• Advanced app platforms concepts introduced a year ago will be productized this year, including low-code capabilities, serverless computing, and reactive systems.
• Red Hat is slowly but steadily moving into some ALM capabilities such as container security via SSO, as well as microservices enhanced with Istio and Envoy.
Last week’s Red Hat Summit provided a roadmap for the open source software leader’s application development tools supporting next-generation architectures – including reactive microservices and serverless computing, along with peeks into plans for low-code capabilities and containerized security.
Numerous examples highlighted ways customers are leveraging RHEL and the OpenShift cloud platform to migrate apps to the cloud and create new cloud apps. As part of that strategy, Red Hat has reorganized its application platforms and DevOps initiatives into five distinct organizations: Agile integration, Cloud native development, Automation management, Hybrid cloud infrastructure, and IT optimization. (Please see Red Hat Summit: Modern Components for the next OSS DevOps Phase , May 15, 2018).
A recap of key Red Hat projects coming to fruition involves: new ALM capabilities to support a DevOps model – including container security and microservices enabled with Istio and Envoy; a move into reactive microservices leveraging Vert.x; and low-code capabilities via Red Hat’s upcoming release of Fuse Ignite.
Over the past year, Red Hat OpenShift has been strengthening its microservices architecture standing for accelerating next-generation application development via Docker-based containerization and Kubernetes, and, most recently, through multiple runtime support via Red Hat OpenShift Application Runtimes (RHOAR). Red Hat has enhanced its microservices offering through new sets of wizards and toolchains based on OSS standard Istio, an implementation of a service mesh which also provides guidance and development patterns to help developers get familiarized with this new approach.
A newer component of Red Hat’s app development story is its ability to improve data flows through reactive microservices backed by Eclipse Vert.x. Red Hat is working on offering developers reactive systems in response to real-time data demands, which require intelligent routing of events. The concept of a reactive manifesto or asynchronous operations supports a non-blocking approach to modern applications, which are handled very differently from traditional apps.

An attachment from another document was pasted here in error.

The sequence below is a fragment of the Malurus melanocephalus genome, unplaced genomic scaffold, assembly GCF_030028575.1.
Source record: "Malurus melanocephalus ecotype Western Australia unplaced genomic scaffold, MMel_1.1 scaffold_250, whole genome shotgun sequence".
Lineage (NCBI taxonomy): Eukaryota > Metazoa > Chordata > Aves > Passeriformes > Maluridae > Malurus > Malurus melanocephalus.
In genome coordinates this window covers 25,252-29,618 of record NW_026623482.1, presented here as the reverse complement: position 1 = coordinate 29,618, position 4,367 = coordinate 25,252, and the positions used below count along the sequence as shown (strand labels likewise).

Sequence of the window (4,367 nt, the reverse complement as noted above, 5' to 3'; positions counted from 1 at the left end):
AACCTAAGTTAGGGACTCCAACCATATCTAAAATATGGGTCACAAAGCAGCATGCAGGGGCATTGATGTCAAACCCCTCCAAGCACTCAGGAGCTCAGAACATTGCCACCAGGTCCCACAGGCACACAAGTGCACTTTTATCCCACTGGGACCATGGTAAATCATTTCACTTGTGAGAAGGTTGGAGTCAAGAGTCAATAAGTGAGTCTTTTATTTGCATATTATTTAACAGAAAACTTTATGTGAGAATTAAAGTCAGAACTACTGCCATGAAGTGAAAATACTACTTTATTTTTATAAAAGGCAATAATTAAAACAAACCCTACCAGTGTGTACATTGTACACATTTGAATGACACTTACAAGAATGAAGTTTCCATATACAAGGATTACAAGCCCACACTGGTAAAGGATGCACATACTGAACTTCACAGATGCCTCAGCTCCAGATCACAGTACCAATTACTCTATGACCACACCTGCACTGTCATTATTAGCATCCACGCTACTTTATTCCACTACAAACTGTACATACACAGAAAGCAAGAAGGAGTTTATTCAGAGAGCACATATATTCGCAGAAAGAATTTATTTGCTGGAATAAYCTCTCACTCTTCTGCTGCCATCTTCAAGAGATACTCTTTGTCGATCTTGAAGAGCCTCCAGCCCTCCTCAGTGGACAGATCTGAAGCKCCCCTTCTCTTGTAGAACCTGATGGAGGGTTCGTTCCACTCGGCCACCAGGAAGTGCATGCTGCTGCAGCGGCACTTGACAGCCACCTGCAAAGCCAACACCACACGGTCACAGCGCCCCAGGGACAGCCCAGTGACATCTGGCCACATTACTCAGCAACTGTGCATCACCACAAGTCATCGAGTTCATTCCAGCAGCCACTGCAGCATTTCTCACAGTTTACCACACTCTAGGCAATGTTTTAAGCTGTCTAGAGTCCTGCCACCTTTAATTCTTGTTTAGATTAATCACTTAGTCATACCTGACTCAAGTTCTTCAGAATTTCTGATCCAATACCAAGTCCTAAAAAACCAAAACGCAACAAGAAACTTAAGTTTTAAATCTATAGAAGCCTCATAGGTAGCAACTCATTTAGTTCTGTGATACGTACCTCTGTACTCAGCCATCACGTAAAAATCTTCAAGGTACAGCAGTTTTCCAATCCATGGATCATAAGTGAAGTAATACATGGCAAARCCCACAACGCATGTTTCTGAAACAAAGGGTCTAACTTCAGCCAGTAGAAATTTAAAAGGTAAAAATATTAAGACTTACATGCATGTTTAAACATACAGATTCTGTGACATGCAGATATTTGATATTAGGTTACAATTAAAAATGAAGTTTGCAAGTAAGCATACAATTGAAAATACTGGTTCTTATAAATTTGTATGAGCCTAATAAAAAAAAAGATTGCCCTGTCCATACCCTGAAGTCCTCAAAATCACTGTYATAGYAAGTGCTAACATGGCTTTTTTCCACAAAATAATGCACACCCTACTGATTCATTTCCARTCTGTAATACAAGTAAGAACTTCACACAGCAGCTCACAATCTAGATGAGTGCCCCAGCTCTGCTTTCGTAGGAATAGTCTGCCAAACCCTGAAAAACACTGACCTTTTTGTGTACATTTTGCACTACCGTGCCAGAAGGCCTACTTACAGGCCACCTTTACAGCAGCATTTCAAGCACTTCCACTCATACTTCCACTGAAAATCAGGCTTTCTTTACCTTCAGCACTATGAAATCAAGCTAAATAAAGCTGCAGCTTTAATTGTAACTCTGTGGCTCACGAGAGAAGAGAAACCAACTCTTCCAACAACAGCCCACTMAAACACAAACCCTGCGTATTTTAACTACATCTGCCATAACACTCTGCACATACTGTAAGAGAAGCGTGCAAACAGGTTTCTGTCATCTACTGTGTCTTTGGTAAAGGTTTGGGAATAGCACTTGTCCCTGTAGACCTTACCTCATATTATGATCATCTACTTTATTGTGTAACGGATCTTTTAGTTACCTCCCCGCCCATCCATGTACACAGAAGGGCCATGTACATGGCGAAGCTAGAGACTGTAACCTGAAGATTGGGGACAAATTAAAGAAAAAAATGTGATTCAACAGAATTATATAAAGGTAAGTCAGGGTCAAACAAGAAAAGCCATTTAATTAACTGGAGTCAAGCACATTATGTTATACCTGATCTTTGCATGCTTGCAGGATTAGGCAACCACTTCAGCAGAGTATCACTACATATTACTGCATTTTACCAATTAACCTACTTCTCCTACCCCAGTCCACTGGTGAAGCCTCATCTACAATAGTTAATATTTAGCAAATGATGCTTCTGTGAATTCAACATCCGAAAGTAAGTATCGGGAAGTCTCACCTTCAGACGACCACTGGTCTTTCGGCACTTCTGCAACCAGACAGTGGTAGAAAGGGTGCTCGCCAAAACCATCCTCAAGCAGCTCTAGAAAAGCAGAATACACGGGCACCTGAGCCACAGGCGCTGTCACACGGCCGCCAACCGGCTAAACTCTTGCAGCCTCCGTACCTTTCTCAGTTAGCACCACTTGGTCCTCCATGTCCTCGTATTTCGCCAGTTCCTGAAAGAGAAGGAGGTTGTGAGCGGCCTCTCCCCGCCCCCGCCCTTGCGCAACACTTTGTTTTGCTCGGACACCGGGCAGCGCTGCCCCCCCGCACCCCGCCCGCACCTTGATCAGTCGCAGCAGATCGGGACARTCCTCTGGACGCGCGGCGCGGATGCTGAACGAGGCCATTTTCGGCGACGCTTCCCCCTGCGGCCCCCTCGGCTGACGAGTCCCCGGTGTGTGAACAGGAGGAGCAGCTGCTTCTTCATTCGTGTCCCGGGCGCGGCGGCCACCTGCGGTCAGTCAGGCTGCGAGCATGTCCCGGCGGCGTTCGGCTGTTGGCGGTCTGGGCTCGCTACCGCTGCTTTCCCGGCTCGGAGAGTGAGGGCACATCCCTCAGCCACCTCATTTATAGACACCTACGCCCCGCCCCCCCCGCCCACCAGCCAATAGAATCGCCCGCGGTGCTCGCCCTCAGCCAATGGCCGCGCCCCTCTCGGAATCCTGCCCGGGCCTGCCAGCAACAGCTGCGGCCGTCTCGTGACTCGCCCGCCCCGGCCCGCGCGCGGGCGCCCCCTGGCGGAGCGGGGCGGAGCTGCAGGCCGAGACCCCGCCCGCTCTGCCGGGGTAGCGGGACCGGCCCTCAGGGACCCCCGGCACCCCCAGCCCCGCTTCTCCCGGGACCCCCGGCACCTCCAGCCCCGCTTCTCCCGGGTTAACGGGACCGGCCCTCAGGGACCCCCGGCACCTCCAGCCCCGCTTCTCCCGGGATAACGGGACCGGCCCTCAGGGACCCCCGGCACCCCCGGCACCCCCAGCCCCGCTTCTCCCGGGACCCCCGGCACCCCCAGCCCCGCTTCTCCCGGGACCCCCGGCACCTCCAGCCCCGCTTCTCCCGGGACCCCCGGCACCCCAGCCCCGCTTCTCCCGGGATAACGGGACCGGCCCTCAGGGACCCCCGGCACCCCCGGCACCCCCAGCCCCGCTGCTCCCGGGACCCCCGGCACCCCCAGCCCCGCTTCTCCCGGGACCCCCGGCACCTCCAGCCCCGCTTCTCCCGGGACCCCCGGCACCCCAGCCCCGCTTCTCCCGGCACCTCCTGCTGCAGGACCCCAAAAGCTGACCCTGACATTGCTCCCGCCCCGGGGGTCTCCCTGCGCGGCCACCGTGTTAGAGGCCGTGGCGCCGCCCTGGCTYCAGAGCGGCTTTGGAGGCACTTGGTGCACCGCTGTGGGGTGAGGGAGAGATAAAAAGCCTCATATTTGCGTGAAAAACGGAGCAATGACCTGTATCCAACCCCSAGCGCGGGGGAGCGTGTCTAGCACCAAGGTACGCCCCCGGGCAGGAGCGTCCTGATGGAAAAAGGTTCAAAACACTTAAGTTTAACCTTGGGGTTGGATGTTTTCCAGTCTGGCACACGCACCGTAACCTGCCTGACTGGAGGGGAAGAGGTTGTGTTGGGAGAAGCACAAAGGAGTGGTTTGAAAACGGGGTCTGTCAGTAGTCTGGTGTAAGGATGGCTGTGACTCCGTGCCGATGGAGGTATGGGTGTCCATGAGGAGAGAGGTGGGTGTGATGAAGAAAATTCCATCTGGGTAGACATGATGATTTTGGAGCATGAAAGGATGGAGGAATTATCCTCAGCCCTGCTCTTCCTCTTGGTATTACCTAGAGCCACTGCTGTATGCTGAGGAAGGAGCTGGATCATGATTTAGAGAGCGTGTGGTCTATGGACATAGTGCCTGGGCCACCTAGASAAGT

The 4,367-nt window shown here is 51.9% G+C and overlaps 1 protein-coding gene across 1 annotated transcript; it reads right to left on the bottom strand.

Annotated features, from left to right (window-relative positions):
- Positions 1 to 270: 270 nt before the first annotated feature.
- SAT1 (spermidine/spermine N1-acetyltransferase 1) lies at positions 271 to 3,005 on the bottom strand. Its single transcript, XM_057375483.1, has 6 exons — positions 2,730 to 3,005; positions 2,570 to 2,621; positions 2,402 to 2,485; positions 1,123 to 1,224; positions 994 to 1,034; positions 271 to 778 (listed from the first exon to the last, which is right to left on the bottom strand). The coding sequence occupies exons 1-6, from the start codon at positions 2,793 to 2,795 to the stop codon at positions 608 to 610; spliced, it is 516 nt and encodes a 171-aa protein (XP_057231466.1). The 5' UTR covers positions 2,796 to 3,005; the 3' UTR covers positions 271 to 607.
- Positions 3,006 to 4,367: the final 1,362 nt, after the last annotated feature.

The idea is for Red Hat to make microservices more accessible as it begins to steer customers towards serverless computing. Branded Red Hat Cloud Functions, the serverless computing technology will play a major role in Red Hat’s application development and cloud strategy going forward. Red Hat has begun offering customers early access to its solution, which is based on the OpenWhisk project, with additional public access available in the fall.
Early on, Red Hat invested significantly in a containerized PaaS offering for ensuring the continuous delivery of services and applications while addressing IT operational concerns that involve the modernization, management, and portability of legacy and new applications between hybrid and multiple clouds.
Yet Red Hat is only just beginning to address some new areas of concern among enterprises, including solutions which address the lack of security around new and legacy apps being containerized. Red Hat will increase messaging around the security and scalability of distributed apps in the coming months through single sign-on (SSO), technology found in many JBoss products and based on the open source community project Keycloak. Red Hat’s strategy will include image scanners built into its container offering and offered as part of a DevOps lifecycle management pipeline, and making the capabilities available under OpenShift.
The company has also been lagging in providing a strategy around a low-code platform, which will be addressed in its upcoming JBoss Fuse 7 release. Branded Fuse Ignite, the new tool for business users will provide a web interface for integrating applications without writing code.